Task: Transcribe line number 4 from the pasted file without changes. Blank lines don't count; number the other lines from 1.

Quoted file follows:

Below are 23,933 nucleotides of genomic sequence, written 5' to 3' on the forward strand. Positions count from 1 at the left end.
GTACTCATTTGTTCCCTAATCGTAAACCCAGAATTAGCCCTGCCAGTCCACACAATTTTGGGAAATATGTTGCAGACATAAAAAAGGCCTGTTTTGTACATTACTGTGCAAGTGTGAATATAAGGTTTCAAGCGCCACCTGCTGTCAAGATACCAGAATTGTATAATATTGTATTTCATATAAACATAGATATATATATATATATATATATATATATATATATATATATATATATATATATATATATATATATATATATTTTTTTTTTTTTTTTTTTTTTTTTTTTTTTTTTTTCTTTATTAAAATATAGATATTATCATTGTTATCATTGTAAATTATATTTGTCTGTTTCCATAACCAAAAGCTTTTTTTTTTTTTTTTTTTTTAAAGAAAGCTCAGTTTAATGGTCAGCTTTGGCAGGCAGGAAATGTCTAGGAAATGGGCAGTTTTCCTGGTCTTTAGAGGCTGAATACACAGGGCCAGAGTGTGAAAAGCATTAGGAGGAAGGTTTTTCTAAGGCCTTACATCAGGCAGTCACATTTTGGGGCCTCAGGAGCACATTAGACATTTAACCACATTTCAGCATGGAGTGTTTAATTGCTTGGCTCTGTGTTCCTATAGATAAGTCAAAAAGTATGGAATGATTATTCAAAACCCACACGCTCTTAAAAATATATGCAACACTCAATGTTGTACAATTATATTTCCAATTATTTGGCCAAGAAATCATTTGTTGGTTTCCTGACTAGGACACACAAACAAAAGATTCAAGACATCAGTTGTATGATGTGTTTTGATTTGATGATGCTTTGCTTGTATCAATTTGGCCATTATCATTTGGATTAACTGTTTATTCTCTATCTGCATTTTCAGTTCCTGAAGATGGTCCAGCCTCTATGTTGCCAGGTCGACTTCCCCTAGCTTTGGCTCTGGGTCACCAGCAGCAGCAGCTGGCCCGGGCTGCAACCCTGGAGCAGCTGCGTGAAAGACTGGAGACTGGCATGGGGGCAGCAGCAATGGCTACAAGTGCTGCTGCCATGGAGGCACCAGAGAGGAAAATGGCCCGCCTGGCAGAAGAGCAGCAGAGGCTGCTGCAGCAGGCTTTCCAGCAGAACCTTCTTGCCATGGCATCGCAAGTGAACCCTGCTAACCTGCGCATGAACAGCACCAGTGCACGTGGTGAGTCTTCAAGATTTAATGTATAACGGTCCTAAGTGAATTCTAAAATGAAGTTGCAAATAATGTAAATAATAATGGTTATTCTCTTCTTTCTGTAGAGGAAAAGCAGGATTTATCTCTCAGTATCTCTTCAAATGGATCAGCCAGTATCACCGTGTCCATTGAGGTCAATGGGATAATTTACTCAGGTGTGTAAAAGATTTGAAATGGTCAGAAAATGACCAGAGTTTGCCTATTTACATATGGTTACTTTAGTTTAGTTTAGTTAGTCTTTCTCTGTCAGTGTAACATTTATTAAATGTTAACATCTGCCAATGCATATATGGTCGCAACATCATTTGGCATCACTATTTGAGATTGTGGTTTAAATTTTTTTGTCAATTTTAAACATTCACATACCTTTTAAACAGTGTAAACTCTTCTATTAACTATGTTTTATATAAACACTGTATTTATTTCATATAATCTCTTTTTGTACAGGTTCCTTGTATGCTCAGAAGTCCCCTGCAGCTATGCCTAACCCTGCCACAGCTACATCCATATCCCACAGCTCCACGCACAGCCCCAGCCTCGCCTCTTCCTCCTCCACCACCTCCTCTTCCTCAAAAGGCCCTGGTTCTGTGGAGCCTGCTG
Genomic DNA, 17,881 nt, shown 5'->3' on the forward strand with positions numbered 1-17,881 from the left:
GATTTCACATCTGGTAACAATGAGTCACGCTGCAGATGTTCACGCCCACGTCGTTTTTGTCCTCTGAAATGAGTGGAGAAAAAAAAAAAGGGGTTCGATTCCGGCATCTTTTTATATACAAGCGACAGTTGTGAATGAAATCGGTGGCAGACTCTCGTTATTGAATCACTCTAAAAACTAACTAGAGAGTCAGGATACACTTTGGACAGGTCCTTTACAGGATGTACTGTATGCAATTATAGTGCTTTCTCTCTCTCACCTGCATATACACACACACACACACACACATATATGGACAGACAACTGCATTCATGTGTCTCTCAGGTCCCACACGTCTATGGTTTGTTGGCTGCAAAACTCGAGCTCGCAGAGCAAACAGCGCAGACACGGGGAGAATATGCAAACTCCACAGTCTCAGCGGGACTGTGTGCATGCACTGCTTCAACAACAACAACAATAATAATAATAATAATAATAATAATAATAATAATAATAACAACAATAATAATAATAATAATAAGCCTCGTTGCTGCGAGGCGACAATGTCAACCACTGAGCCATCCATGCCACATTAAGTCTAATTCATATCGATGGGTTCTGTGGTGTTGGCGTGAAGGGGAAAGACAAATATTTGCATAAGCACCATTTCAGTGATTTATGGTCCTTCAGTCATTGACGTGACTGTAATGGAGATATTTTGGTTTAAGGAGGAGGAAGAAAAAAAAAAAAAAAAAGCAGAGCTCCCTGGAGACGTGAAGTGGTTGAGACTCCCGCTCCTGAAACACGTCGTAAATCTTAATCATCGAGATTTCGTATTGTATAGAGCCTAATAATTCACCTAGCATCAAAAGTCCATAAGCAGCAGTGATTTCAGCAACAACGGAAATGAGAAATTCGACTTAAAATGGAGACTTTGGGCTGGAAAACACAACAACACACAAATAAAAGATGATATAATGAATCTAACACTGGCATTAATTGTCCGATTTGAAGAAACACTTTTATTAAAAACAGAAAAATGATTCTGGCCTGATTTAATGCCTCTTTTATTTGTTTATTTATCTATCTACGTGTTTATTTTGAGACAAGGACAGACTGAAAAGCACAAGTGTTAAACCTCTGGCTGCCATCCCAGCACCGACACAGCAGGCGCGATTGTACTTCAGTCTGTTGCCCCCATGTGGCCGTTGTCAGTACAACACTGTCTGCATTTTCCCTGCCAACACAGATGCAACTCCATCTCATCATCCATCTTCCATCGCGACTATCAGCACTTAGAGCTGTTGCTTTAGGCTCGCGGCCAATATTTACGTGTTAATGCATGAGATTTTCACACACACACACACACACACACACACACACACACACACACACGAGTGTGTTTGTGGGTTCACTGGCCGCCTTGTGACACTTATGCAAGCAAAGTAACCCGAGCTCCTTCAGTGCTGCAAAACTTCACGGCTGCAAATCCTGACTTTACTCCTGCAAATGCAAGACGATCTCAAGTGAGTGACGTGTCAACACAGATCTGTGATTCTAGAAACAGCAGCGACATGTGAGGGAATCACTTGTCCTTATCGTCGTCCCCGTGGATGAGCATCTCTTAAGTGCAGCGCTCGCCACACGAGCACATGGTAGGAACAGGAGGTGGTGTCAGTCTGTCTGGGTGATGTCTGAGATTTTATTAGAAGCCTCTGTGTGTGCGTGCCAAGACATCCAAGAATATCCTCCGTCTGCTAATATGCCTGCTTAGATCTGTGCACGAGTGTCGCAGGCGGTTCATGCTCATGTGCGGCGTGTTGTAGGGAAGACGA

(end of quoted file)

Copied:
GATTTCACATCTGGTAACAATGAGTCACGCTGCAGATGTTCACGCCCACGTCGTTTTTGTCCTCTGAAATGAGTGGAGAAAAAAAAAAAGGGGTTCGATTCCGGCATCTTTTTATATACAAGCGACAGTTGTGAATGAAATCGGTGGCAGACTCTCGTTATTGAATCACTCTAAAAACTAACTAGAGAGTCAGGATACACTTTGGACAGGTCCTTTACAGGATGTACTGTATGCAATTATAGTGCTTTCTCTCTCTCACCTGCATATACACACACACACACACACACATATATGGACAGACAACTGCATTCATGTGTCTCTCAGGTCCCACACGTCTATGGTTTGTTGGCTGCAAAACTCGAGCTCGCAGAGCAAACAGCGCAGACACGGGGAGAATATGCAAACTCCACAGTCTCAGCGGGACTGTGTGCATGCACTGCTTCAACAACAACAACAATAATAATAATAATAATAATAATAATAATAATAATAATAACAACAATAATAATAATAATAATAAGCCTCGTTGCTGCGAGGCGACAATGTCAACCACTGAGCCATCCATGCCACATTAAGTCTAATTCATATCGATGGGTTCTGTGGTGTTGGCGTGAAGGGGAAAGACAAATATTTGCATAAGCACCATTTCAGTGATTTATGGTCCTTCAGTCATTGACGTGACTGTAATGGAGATATTTTGGTTTAAGGAGGAGGAAGAAAAAAAAAAAAAAAAAGCAGAGCTCCCTGGAGACGTGAAGTGGTTGAGACTCCCGCTCCTGAAACACGTCGTAAATCTTAATCATCGAGATTTCGTATTGTATAGAGCCTAATAATTCACCTAGCATCAAAAGTCCATAAGCAGCAGTGATTTCAGCAACAACGGAAATGAGAAATTCGACTTAAAATGGAGACTTTGGGCTGGAAAACACAACAACACACAAATAAAAGATGATATAATGAATCTAACACTGGCATTAATTGTCCGATTTGAAGAAACACTTTTATTAAAAACAGAAAAATGATTCTGGCCTGATTTAATGCCTCTTTTATTTGTTTATTTATCTATCTACGTGTTTATTTTGAGACAAGGACAGACTGAAAAGCACAAGTGTTAAACCTCTGGCTGCCATCCCAGCACCGACACAGCAGGCGCGATTGTACTTCAGTCTGTTGCCCCCATGTGGCCGTTGTCAGTACAACACTGTCTGCATTTTCCCTGCCAACACAGATGCAACTCCATCTCATCATCCATCTTCCATCGCGACTATCAGCACTTAGAGCTGTTGCTTTAGGCTCGCGGCCAATATTTACGTGTTAATGCATGAGATTTTCACACACACACACACACACACACACACACACACACACACACACGAGTGTGTTTGTGGGTTCACTGGCCGCCTTGTGACACTTATGCAAGCAAAGTAACCCGAGCTCCTTCAGTGCTGCAAAACTTCACGGCTGCAAATCCTGACTTTACTCCTGCAAATGCAAGACGATCTCAAGTGAGTGACGTGTCAACACAGATCTGTGATTCTAGAAACAGCAGCGACATGTGAGGGAATCACTTGTCCTTATCGTCGTCCCCGTGGATGAGCATCTCTTAAGTGCAGCGCTCGCCACACGAGCACATGGTAGGAACAGGAGGTGGTGTCAGTCTGTCTGGGTGATGTCTGAGATTTTATTAGAAGCCTCTGTGTGTGCGTGCCAAGACATCCAAGAATATCCTCCGTCTGCTAATATGCCTGCTTAGATCTGTGCACGAGTGTCGCAGGCGGTTCATGCTCATGTGCGGCGTGTTGTAGGGAAGACGA